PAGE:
By Joe Moyles
For starters, the upcoming thanksgiving break is an example. I have always thought of thanksgiving break as Christmas break junior. As it actually turns out, the huge break we have for Christmas is not a break at all; it is the end of the semester.
This year students have off from Wednesday, Nov. 23-Friday Nov. 25. Including the weekend, it’s five days off in total. This amount is reasonable to me as far as overall days. My main issue with this break is that professors tend to assign a lot of work during this time.
I call thanksgiving break the re-union break, since everyone’s friends come home from college and you get to see all your family on thanksgiving, its one of my favorite breaks.
It is also one of the busiest breaks, with Christmas shopping in its birth, cooking, family, friends, and work, it’s awfully hard to juggle it all.
This sort of busyness is only worse for students who are away at college and have to come home with these short breaks. Add up the travel time, cost, and work to do, it’s even more difficult for them make the trips home in such a small break.
My friend Jamie Boroden attends the University of Maine and decided to not come back at all for thanksgiving, “the break was too short, and the traveling would have either been big bucks or huge time.” Said Boroden. “There just was not enough time, the break should indeed be longer.”
My solution to this is that all big schools with on campus living should accommodate there students who have to travel and work. Here at Suffolk, I think professors should not stack work over the short break. I also think the break should be elongated to one full week, being that first two days of the class week are generally hand-in days. Of coarse the break should not be entirely dedicated to schoolwork or seeing friends, but there shouldn’t be heavy assignments due the day after the break designed for you to maintain working over the break.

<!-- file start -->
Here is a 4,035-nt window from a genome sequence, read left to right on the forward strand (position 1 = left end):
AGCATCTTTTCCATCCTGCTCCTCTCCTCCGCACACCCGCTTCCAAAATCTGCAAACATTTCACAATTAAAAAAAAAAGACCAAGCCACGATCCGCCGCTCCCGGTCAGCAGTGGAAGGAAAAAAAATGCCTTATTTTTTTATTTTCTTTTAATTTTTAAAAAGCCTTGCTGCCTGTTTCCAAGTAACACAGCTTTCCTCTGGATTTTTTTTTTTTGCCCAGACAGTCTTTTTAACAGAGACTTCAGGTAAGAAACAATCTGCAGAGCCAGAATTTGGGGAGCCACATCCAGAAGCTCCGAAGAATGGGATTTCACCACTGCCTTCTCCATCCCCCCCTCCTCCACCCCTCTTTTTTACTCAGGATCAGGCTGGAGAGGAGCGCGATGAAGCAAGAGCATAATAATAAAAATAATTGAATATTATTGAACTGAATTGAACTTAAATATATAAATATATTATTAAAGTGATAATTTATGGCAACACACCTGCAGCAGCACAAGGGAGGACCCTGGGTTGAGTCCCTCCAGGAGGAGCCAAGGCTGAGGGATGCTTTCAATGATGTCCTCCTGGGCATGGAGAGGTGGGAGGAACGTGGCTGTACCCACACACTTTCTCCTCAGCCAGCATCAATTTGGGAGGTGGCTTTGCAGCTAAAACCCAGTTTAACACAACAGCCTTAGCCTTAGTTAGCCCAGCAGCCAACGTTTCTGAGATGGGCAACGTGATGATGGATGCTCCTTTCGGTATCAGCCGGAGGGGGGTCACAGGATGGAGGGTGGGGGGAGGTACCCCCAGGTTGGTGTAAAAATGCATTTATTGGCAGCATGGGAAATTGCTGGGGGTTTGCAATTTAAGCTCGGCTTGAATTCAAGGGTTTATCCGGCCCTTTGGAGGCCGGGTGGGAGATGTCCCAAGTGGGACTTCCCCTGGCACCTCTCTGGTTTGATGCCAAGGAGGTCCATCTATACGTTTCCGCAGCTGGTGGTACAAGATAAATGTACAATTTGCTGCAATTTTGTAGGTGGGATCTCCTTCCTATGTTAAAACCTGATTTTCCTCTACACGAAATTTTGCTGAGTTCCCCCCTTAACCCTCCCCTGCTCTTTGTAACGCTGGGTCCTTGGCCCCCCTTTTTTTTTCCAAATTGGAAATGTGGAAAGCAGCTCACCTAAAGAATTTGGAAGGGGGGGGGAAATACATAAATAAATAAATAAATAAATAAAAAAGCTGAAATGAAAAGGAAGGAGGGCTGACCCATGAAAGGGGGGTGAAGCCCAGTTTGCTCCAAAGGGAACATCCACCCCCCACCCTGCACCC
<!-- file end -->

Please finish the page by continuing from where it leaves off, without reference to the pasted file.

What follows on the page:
There are multiple other days of classes that I believe to be controversial, such as Election Day. The ironic joke about this is that the high school kids who can’t vote get off for Election Day, but us college students who can don’t get the luxury of getting the day off. Of coarse we can still vote, but the time can be cut down with classes and work to do.
Days that can go either way don’t always have to be granted though. I personally think president’s day, which is on Feb. 20, should remain its one day break instead of the full week break that most grade schools have off. But if presidents day is given off, I also think veterans day, which was Nov. 11, should also be given.
I think it’s a matter of respect rather then just getting an extra day off. Our veterans that risked there lives to help this country should be honored, and especially that there are some current soldiers that have come home recently here at Suffolk.
“I’m generally happy with the breaks we have, but I do think that we have too many random days off in September,” Said Thomas Weyer, a sophomore.
I don’t have a problem with the Jewish holidays in September, for the Jewish people it’s a necessary day off. But a day like Election Day or Veterans Day pertains to everyone, and are pretty important holidays, so I think they should at least be considered to be reviewed.
I don’t want to sound like a student hungry for more days off, but I do believe that there should be more thought put into our schedules here at Suffolk County Community College and colleges across the country.
By Taylor Baker
A free smoking clinic to learn how to become tobacco free is going to be taking place on the Grant Campus. If you are a smoker and are trying to quit then head on down, because this is the place to be. It takes place on Wednesday, Nov. 23, right before the Thanksgiving break, so give thanks to your health this holiday season.